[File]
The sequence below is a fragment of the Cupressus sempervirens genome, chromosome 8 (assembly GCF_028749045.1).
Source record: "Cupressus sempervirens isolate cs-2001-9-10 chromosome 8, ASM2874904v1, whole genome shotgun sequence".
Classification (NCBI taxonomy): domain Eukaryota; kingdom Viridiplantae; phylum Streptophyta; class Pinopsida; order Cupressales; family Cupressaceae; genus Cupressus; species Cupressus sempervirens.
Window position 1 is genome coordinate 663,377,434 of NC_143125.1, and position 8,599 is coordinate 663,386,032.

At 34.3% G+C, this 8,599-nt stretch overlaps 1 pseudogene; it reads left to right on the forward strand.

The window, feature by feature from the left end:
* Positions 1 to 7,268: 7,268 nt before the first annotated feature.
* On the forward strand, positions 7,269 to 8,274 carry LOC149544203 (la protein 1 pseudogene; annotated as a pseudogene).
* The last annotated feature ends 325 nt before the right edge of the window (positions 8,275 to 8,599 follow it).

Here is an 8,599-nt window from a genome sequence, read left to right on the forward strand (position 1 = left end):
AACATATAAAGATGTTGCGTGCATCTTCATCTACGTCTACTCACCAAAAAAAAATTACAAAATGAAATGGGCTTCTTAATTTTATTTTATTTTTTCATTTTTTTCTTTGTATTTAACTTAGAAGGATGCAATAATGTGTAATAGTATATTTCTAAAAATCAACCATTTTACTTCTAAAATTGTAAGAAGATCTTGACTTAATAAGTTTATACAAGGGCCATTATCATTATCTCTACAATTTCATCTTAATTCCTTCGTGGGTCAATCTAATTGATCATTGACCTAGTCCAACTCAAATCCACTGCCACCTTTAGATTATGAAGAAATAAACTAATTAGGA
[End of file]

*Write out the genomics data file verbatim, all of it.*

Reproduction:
The sequence below is a fragment of the Cupressus sempervirens genome, chromosome 8 (assembly GCF_028749045.1).
Source record: "Cupressus sempervirens isolate cs-2001-9-10 chromosome 8, ASM2874904v1, whole genome shotgun sequence".
Classification (NCBI taxonomy): domain Eukaryota; kingdom Viridiplantae; phylum Streptophyta; class Pinopsida; order Cupressales; family Cupressaceae; genus Cupressus; species Cupressus sempervirens.
Window position 1 is genome coordinate 663,377,434 of NC_143125.1, and position 8,599 is coordinate 663,386,032.

At 34.3% G+C, this 8,599-nt stretch overlaps 1 pseudogene; it reads left to right on the forward strand.

The window, feature by feature from the left end:
* Positions 1 to 7,268: 7,268 nt before the first annotated feature.
* On the forward strand, positions 7,269 to 8,274 carry LOC149544203 (la protein 1 pseudogene; annotated as a pseudogene).
* The last annotated feature ends 325 nt before the right edge of the window (positions 8,275 to 8,599 follow it).

Here is an 8,599-nt window from a genome sequence, read left to right on the forward strand (position 1 = left end):
AACATATAAAGATGTTGCGTGCATCTTCATCTACGTCTACTCACCAAAAAAAAATTACAAAATGAAATGGGCTTCTTAATTTTATTTTATTTTTTCATTTTTTTCTTTGTATTTAACTTAGAAGGATGCAATAATGTGTAATAGTATATTTCTAAAAATCAACCATTTTACTTCTAAAATTGTAAGAAGATCTTGACTTAATAAGTTTATACAAGGGCCATTATCATTATCTCTACAATTTCATCTTAATTCCTTCGTGGGTCAATCTAATTGATCATTGACCTAGTCCAACTCAAATCCACTGCCACCTTTAGATTATGAAGAAATAAACTAATTAGGA